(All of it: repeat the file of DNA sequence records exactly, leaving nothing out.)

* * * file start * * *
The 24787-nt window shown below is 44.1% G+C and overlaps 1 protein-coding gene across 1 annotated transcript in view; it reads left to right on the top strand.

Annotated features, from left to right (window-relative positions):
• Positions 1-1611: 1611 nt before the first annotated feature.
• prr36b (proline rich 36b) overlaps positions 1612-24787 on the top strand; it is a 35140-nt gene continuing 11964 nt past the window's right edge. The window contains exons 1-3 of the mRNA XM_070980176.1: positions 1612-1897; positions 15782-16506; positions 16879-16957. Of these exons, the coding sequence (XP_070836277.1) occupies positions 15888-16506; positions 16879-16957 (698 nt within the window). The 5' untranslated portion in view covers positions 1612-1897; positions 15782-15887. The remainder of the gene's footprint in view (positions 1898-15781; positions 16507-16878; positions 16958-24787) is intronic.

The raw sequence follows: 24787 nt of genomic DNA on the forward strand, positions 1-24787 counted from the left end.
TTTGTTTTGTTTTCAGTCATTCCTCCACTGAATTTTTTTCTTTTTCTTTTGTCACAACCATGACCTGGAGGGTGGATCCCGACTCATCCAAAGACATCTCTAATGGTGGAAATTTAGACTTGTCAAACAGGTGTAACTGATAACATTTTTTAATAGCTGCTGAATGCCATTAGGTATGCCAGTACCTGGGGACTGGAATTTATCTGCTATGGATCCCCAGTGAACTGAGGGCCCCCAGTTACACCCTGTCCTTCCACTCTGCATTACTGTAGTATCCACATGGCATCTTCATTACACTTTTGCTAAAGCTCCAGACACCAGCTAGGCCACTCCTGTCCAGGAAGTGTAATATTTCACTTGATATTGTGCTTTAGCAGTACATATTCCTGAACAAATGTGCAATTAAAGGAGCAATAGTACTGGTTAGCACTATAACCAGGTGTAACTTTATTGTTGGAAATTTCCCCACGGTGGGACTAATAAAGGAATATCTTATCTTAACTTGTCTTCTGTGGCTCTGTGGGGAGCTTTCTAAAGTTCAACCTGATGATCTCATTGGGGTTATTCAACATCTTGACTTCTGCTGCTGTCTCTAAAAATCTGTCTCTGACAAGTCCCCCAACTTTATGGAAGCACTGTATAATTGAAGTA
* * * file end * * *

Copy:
The 24787-nt window shown below is 44.1% G+C and overlaps 1 protein-coding gene across 1 annotated transcript in view; it reads left to right on the top strand.

Annotated features, from left to right (window-relative positions):
• Positions 1-1611: 1611 nt before the first annotated feature.
• prr36b (proline rich 36b) overlaps positions 1612-24787 on the top strand; it is a 35140-nt gene continuing 11964 nt past the window's right edge. The window contains exons 1-3 of the mRNA XM_070980176.1: positions 1612-1897; positions 15782-16506; positions 16879-16957. Of these exons, the coding sequence (XP_070836277.1) occupies positions 15888-16506; positions 16879-16957 (698 nt within the window). The 5' untranslated portion in view covers positions 1612-1897; positions 15782-15887. The remainder of the gene's footprint in view (positions 1898-15781; positions 16507-16878; positions 16958-24787) is intronic.

The raw sequence follows: 24787 nt of genomic DNA on the forward strand, positions 1-24787 counted from the left end.
TTTGTTTTGTTTTCAGTCATTCCTCCACTGAATTTTTTTCTTTTTCTTTTGTCACAACCATGACCTGGAGGGTGGATCCCGACTCATCCAAAGACATCTCTAATGGTGGAAATTTAGACTTGTCAAACAGGTGTAACTGATAACATTTTTTAATAGCTGCTGAATGCCATTAGGTATGCCAGTACCTGGGGACTGGAATTTATCTGCTATGGATCCCCAGTGAACTGAGGGCCCCCAGTTACACCCTGTCCTTCCACTCTGCATTACTGTAGTATCCACATGGCATCTTCATTACACTTTTGCTAAAGCTCCAGACACCAGCTAGGCCACTCCTGTCCAGGAAGTGTAATATTTCACTTGATATTGTGCTTTAGCAGTACATATTCCTGAACAAATGTGCAATTAAAGGAGCAATAGTACTGGTTAGCACTATAACCAGGTGTAACTTTATTGTTGGAAATTTCCCCACGGTGGGACTAATAAAGGAATATCTTATCTTAACTTGTCTTCTGTGGCTCTGTGGGGAGCTTTCTAAAGTTCAACCTGATGATCTCATTGGGGTTATTCAACATCTTGACTTCTGCTGCTGTCTCTAAAAATCTGTCTCTGACAAGTCCCCCAACTTTATGGAAGCACTGTATAATTGAAGTA